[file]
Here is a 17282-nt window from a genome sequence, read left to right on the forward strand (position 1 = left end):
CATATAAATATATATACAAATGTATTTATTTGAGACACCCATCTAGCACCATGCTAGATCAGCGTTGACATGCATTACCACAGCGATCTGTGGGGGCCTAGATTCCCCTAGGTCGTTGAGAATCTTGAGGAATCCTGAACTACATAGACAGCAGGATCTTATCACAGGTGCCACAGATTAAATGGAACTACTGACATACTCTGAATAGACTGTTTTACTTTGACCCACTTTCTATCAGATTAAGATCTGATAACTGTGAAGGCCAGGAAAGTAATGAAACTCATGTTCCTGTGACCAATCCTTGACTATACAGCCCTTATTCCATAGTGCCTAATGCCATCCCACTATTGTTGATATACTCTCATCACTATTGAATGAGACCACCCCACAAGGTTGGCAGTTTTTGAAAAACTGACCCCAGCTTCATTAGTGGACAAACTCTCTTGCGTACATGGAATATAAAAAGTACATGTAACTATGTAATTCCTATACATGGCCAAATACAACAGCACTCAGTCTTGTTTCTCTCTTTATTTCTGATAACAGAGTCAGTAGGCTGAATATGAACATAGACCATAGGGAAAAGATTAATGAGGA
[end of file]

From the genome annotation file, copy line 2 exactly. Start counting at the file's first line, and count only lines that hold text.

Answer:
CATATAAATATATATACAAATGTATTTATTTGAGACACCCATCTAGCACCATGCTAGATCAGCGTTGACATGCATTACCACAGCGATCTGTGGGGGCCTAGATTCCCCTAGGTCGTTGAGAATCTTGAGGAATCCTGAACTACATAGACAGCAGGATCTTATCACAGGTGCCACAGATTAAATGGAACTACTGACATACTCTGAATAGACTGTTTTACTTTGACCCACTTTCTATCAGATTAAGATCTGATAACTGTGAAGGCCAGGAAAGTAATGAAACTCATGTTCCTGTGACCAATCCTTGACTATACAGCCCTTATTCCATAGTGCCTAATGCCATCCCACTATTGTTGATATACTCTCATCACTATTGAATGAGACCACCCCACAAGGTTGGCAGTTTTTGAAAAACTGACCCCAGCTTCATTAGTGGACAAACTCTCTTGCGTACATGGAATATAAAAAGTACATGTAACTATGTAATTCCTATACATGGCCAAATACAACAGCACTCAGTCTTGTTTCTCTCTTTATTTCTGATAACAGAGTCAGTAGGCTGAATATGAACATAGACCATAGGGAAAAGATTAATGAGGA